Hitler Vs. Me
The years have flown away as fast as his head of hair, sadly for ex-WWI flying ace Bartholomew Bandy.
By the start of World War II he’s no longer a daredevil young pilot, but a balding forty-something, relegated to training younger men for the terrible battle against the Luftwaffe. Despite resorting to a firmly fixed toupée, he is hurtfully dismissed as too old for active service. They don’t want him.
But then, mysteriously, they do – and Bart is back where he belongs, in the cockpit of one of the super new Spitfires, ready to inflict plenty of damage. Some of it even on the enemy. There’s a quite jovial encounter with royalty. And yet he can only boast one over-sexed girlfriend, and one mortal enemy among the brass hats – he must be losing his touch.
With the blackest black comedy and seat-of-the pants escapades, Donald Jack’s series about an accident-prone pilot is uniquely funny and compelling.
What people are saying about The Bandy Papers:
“Reading can lead to involuntary bursts of loud laughter.”
“Very descriptive, full of air combats and written with a fine eye for period detail . . . there is quite simply no finer book of its kind. Highly recommended.”
“It is clear that Bandy likely should’ve been killed several times, but very likely the Grim Reaper was laughing too hard to hold his scythe straight . . .”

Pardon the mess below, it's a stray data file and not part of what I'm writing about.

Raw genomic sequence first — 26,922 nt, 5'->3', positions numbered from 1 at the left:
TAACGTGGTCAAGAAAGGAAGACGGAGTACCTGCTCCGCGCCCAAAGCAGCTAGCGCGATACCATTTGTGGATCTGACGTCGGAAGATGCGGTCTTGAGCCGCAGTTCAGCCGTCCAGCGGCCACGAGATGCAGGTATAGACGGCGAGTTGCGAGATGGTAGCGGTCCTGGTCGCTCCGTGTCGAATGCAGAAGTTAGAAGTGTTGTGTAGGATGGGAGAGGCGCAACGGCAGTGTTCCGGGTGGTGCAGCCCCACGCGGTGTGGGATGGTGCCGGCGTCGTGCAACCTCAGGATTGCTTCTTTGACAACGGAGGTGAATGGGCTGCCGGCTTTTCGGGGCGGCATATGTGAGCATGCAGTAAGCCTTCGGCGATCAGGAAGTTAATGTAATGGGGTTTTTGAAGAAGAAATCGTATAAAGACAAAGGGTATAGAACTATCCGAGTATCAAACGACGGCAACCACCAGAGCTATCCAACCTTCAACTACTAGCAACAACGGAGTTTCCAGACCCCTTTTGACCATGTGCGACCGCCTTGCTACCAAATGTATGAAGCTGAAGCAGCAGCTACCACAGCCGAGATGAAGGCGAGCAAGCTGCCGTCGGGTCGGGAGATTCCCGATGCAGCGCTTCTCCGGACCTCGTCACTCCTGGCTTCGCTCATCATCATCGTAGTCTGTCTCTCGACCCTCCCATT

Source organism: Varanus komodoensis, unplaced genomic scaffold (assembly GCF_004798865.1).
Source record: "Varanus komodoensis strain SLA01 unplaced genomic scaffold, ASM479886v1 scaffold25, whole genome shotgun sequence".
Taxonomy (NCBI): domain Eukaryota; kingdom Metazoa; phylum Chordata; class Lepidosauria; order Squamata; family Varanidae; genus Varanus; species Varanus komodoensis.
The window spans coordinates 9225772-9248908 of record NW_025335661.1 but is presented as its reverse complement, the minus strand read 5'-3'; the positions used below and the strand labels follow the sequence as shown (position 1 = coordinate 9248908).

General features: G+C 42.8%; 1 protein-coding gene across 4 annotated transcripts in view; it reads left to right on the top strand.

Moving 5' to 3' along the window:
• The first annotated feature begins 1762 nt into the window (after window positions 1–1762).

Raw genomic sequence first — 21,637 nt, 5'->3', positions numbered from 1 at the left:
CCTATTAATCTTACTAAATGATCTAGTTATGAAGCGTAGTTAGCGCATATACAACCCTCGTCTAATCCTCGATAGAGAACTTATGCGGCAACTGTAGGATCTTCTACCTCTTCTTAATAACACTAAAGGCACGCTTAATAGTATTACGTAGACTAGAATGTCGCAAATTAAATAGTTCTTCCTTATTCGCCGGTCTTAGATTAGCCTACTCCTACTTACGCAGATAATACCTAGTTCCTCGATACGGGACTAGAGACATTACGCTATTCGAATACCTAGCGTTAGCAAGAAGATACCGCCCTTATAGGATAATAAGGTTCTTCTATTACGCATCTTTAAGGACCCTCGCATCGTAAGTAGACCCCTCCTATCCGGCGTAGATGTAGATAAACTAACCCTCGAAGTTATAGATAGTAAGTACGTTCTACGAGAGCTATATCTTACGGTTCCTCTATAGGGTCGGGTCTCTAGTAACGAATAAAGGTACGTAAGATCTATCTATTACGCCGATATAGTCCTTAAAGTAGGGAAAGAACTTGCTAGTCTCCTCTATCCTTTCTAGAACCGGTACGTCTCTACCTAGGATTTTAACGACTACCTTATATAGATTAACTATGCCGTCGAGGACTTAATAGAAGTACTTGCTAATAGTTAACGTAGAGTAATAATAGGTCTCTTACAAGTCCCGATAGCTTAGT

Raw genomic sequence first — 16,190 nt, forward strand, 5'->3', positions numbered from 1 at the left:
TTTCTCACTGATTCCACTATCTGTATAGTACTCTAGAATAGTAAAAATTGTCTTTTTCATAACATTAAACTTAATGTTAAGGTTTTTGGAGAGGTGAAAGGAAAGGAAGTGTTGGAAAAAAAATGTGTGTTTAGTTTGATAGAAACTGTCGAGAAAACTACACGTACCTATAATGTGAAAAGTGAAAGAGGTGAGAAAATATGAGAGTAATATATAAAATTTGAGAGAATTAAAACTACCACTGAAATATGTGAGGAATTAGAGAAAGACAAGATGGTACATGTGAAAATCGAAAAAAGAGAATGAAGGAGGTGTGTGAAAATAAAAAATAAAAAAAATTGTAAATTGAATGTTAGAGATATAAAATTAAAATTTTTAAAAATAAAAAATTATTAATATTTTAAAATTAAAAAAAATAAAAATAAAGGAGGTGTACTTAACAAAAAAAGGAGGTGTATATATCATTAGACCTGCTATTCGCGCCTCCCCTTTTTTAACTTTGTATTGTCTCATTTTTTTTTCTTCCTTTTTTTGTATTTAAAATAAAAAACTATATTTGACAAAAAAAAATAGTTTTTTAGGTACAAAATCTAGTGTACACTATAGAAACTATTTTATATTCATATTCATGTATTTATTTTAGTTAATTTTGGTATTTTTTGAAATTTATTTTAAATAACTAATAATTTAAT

“Hysterically funny! . . . each book is another installment in the continuing saga of a Canadian and his adventures in war, the world, and women.”
“I have yet to find another author with the wit and humor of Donald Jack.”
“Jack does more than play it for laughs . . . The mingling of humor and horror is like a clown tap-dancing on a coffin, but Jack is skillful enough to get away with it.” Time Magazine
“Funny. Very. Donald Jack has as light a touch with this fragile art as his hero has on throttle of a Sopwith Camel. Excessive corn is avoided in favour of wit and a delight in life.” New York Times
“Bartholomew Bandy is the most remarkable hero (or anti-hero) since Harold Lloyd impersonated the Freshman.” Chicago Tribune
“To know Bandy is to love him . . . you tend to gallop through and come hurtling out at the end panting for more.” The Sunday Sun
“For those to whom Bandy is a newcomer, what a treat is in store.” Toronto Star